After my stage, I didn’t come back to France for another 4 years or so. I was working as a tour leader for Intrepid Travel in 2004. This was so much fun. I was traveling and taking groups of up to 12 people around France staying in The Dordogne, Provence, Paris, and many of the famous French sites. During this time I was traveling constantly and I had no kitchen to cook in and I was eating 3 meals a day out with my travelers. I could never go to any of the vegetarian restaurants unless I had a free meal away from the group or on my week off (which still involved eating out as I still didn’t have a kitchen).
Let’s just say that a lot of French Fries, goat’s cheese salads, and pizzas were eaten. I would think that my nutrition was less than optimal during that year.
Traveling to France as a vegan
This was my last trip as a vegetarian to France and it wasn’t until a few years later that Seb and I (both vegan by then) came to France. Not only have we had multiple trips to France personally where we have done all sorts of travel from hiking on multi-day trips with only the refuge to eat from, to sightseeing in cities as well as running trips for vegans to France.
My Tips for Vegan Travel in France
If you have managed to read this far, you might have decided that traveling as a vegan in France is possible, but perhaps you might want to put this beautiful country in the too-hard basket. Fear not, there are so many ways that you can enjoy travel especially as a vegan in France. Let’s list some ways in which you can do just that!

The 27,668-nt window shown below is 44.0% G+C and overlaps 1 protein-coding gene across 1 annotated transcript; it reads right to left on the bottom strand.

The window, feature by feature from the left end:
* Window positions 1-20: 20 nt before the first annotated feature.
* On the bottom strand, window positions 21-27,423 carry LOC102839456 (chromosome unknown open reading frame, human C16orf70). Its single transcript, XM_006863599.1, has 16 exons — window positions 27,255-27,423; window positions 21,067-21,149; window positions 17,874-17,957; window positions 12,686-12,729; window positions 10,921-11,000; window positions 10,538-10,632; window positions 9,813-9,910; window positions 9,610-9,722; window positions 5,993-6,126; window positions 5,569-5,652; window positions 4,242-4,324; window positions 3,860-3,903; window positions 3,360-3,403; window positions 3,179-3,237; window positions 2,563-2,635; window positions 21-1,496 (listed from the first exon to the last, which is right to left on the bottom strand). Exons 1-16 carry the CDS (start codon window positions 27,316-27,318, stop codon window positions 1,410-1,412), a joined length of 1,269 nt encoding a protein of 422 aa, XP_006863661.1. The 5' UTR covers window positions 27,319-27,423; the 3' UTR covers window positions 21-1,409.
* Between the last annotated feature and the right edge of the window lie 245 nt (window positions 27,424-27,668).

1. Get ready with some language
We cannot expect French servers to understand our out the box requests if we are not fluent in French. English is fairly widely spoken by many people, but we cannot expect servers to understand our requests. Imagine if you were waiting on tables and someone started talking to you about veganism in Spanish, would your high school Spanish be able to cope? Probably not! Learning some French or having some useful phrases in French will really help. You can find a downloadable French language guide here.
2. Self cater when you can
One of the best ways to enjoy good food consistently is to self-cater. Get an Airbnb or support vegans by booking with Veg Visits. When you self-cater you can buy from supermarkets that are increasingly having lots of really fun vegan options or go to one of the many vegan grocery stores that can be found around France.
One of the many vegan grocery stores that can be found throughout France
Enjoy the incredible flavors of Provençal produce by cooking at a self-catered apartment.
3. Manage expectations
Yes. Vegan food is much more available than it used to be, but please do not think you can go to a nonvegan restaurant and assume that you will be able to find something that is vegan, vegetarian, or even something veganisable. This is especially true in small cities, towns, and villages.
4. Choose non French food